- The Washington Times - Sunday, May 26, 2013

Perfect temperatures, a bright sun and blue sky commanded Sunday’s forecast, but it was the sound of thunder that stood out for the D.C. area, as more than a half-million motorcycles rumbled through the city for the 26th annual Rolling Thunder.

Thousands of locals and visitors lined the roughly 10-mile loop along the Potomac River and across Memorial Bridge, around the Lincoln Memorial and east to the Mall.

“Nobody else loves America the way you love America,” Rolling Thunder founder Artie Muller told hundreds of riders just hours before they assembled in the Pentagon parking lot in Arlington. “Our veterans, our clubs, veterans organization and the public are unbelievable.”

The event got its name from the rumbling sound made by the thousands of motorcycles cruising into the District. The bike ride Sunday was the exclamation point for the weekendlong event, which included speeches and ceremonies to recognize prisoners of war and soldiers missing in action.

As the sun rose on what turned out to be a beautiful day, the parking lot at the Pentagon buzzed with the low rumble of bikes whose riders caught up with old friends, introduced themselves to new acquaintances and jockeyed for parade positions.

Standing alongside his Harley-Davidson, Pete Clark, 65, said this was his first year riding with Rolling Thunder and his first visit to the Vietnam Veterans Memorial.

SEE ALSO: Rolling Thunder riders roar through Northern Virginia

As a Vietnam veteran himself, the McKinney, Texas, resident said he spent several hours at the memorial wall Saturday.

“It was emotional,” said Mr. Clark, who served as a staff sergeant in the Army.

Despite the heartache, Mr. Clark said he was glad he traveled the hundreds of miles to be a part of Rolling Thunder.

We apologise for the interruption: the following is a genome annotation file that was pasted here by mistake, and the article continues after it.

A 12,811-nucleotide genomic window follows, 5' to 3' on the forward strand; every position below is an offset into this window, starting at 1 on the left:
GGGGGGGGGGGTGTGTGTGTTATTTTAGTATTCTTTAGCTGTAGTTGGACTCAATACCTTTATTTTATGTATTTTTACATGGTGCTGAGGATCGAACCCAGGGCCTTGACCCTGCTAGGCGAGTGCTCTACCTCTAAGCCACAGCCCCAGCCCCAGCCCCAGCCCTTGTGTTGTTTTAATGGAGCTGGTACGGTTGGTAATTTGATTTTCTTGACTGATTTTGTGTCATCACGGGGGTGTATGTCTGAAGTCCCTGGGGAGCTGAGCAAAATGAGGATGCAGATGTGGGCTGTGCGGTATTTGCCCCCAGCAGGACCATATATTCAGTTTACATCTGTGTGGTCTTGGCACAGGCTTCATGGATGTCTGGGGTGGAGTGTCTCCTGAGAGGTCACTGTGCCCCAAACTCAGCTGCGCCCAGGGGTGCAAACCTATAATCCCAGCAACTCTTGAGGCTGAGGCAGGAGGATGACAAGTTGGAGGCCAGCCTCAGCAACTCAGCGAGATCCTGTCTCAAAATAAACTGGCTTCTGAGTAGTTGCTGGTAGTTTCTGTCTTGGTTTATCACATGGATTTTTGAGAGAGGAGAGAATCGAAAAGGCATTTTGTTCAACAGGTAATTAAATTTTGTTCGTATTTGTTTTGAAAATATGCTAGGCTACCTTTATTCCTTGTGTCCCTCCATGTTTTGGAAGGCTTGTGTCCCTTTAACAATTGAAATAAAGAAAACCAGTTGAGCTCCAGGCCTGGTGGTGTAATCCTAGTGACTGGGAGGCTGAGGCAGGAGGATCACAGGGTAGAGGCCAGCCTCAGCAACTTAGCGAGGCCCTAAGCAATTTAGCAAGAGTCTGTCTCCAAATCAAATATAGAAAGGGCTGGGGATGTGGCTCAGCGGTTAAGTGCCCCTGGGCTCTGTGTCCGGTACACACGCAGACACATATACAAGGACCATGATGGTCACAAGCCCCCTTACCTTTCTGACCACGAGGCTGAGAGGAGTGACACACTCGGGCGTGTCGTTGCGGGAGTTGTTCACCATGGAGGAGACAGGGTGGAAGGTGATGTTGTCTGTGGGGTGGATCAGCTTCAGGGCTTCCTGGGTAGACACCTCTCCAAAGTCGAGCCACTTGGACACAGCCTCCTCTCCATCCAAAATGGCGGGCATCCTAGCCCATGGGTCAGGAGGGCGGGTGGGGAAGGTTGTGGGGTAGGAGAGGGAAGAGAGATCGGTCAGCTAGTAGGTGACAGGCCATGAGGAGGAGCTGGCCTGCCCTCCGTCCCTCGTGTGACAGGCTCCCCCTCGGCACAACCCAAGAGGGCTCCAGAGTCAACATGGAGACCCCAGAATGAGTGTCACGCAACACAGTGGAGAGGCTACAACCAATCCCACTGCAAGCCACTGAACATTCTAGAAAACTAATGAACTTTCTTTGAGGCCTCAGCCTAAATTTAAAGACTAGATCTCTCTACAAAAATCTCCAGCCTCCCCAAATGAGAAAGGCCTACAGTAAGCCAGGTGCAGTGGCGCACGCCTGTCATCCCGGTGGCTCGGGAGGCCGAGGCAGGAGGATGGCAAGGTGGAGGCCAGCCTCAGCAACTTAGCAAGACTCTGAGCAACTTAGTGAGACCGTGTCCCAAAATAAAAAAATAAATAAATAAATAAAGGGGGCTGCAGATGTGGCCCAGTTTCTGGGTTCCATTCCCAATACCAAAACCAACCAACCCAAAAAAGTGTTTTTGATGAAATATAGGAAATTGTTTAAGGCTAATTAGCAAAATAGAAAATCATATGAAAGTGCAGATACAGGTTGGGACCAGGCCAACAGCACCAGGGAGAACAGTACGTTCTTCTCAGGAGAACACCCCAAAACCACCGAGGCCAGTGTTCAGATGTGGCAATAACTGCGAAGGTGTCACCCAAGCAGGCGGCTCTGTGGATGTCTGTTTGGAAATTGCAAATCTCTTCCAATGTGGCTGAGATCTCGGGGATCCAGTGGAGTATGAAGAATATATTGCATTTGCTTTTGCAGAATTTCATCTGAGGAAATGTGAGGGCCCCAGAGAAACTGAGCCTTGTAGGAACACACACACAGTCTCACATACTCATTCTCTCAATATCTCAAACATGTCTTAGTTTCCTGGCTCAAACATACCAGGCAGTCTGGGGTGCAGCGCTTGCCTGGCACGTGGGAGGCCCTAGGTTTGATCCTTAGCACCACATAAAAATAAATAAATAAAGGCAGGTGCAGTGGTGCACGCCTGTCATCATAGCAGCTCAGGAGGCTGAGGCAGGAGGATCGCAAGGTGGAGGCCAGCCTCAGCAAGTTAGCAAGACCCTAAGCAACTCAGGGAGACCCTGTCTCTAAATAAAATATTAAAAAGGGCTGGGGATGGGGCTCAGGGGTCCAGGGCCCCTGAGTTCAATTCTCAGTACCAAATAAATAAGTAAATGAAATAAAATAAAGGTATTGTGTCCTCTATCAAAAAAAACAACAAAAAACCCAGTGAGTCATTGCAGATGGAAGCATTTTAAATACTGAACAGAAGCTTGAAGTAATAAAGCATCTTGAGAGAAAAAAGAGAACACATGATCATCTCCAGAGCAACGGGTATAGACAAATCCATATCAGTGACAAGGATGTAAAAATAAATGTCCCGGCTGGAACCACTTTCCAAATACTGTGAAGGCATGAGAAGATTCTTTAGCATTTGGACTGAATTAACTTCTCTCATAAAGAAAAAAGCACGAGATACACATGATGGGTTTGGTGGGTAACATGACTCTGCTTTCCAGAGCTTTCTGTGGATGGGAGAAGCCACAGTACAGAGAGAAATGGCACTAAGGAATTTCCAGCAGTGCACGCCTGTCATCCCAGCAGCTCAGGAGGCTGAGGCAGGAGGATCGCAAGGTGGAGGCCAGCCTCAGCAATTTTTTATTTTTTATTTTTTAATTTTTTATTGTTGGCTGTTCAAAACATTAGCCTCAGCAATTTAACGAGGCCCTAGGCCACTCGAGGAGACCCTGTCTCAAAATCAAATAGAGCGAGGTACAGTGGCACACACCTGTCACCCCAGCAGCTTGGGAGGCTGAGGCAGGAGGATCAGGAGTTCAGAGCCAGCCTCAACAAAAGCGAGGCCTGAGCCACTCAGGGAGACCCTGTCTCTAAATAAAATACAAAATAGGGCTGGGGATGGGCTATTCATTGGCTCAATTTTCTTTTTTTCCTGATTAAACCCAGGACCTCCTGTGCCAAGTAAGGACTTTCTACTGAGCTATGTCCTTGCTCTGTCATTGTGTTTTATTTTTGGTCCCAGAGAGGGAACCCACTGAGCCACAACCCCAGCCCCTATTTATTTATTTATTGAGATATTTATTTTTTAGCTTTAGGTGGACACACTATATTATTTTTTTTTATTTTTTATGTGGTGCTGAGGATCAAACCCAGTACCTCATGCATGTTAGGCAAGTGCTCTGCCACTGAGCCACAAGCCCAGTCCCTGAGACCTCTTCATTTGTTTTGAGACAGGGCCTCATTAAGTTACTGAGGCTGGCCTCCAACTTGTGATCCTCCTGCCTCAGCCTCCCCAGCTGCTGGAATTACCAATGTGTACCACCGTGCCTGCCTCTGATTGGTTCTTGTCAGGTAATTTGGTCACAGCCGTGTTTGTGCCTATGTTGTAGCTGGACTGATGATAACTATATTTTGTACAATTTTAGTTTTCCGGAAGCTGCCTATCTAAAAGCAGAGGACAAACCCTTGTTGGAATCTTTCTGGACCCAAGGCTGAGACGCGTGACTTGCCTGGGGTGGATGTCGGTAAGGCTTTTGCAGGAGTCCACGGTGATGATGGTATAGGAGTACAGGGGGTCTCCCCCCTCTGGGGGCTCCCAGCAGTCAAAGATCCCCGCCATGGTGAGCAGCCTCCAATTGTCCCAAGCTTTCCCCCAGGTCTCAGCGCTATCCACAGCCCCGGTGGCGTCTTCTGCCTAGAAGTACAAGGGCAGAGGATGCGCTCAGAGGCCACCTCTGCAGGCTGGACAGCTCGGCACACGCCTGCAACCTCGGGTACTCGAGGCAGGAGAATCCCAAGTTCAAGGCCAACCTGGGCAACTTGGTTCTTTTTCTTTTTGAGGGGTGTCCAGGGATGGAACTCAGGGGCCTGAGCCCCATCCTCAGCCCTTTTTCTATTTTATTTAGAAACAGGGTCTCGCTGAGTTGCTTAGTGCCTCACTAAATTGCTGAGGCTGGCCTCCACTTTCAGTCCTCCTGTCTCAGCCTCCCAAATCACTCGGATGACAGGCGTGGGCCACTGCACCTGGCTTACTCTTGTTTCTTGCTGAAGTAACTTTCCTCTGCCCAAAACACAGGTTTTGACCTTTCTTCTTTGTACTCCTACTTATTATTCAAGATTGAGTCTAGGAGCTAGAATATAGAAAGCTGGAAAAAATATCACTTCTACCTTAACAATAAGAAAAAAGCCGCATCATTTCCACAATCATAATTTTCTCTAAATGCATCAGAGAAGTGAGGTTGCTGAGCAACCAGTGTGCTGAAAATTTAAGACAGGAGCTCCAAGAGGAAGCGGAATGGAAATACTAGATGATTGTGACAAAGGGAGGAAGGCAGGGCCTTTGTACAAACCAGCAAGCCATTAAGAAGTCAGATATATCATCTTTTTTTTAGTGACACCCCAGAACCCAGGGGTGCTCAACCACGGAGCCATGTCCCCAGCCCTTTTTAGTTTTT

“I just texted my wife to tell her I’m going to do this every year now,” he said.

Taking a break from polishing his bike, Boone, N.C., resident Bill Gorman, 56, said this Rolling Thunder was his fifth ride.

“Originally, I came out for my uncles and father, who were Marines,” he said. “Then my daughter joined the National Guard, my son is in Iraq, so I’ve got quite a few reasons to come.”

Mr. Gorman and Mr. Clark were just two riders in an ocean of gleaming chrome and vibrantly painted metal surrounding the Pentagon. The scene at the outset reflected the wide range of participants in the ride, which began a little after noon and concluded around 4 p.m.

American flags, black-and-white POW banners, and a variety of colored signs dotted the mass of people, while the bikes themselves ran the gamut of colors. Some bikes were a midnight black, while others boasted bright orange flames, sparkling swirls, white-walled tires and quirky stuffed animals tied to the frame.

Larry Heaton, 76, made the roughly 2,700 mile trip from Klamath Falls, Ore., with his old college roommate and fellow Army buddy.

“It’s our first time” he said. “It was on our bucket list. We just wanted to see it. It’s something to do, and every summer we take a long ride.”

The group’s effort did not go unnoticed from the political side of things either.

“Thousands of motorcycles in town for Rolling Thunder,” the Republican National Committee said in a tweet as the ride began. “Thanks to all the work you do on behalf of our POW/MIAs, and our vets.”

License plates from across the country identified the locals and visitors. Enjoying the shade beneath an umbrella, his legs up and resting in a lounge chair, Daytona Beach, Fla. resident Dan Geyer, 65, said it was his first time riding in Rolling Thunder, but his second time visiting the District.

He said he had forgone prostate surgery so he could attend the ride.

Asked why he made the 800-mile trip, Mr. Geyer grew quiet.

“I’ve got friends on the Wall,” he said, referencing the Vietnam Veterans Memorial. “I came to pay my respects.”

While many Americans celebrate the weekend with barbecues and trips to the beach, Gary Romig, 48, said it was important to remember what Memorial Day was all about, and it was why he chose to ride along with his mother, Joyce.

“Too many of our soldiers are still missing in all different war zones,” said Mr. Romig, a retired Army sergeant first class. “If you served your country, you deserve to be here. You don’t deserve to be in some cage. You deserve our honor, our respect. This is so we don’t forget that.”

Jennifer Harper contributed to this report.

• Meredith Somers can be reached at msomers@washingtontimes.com.

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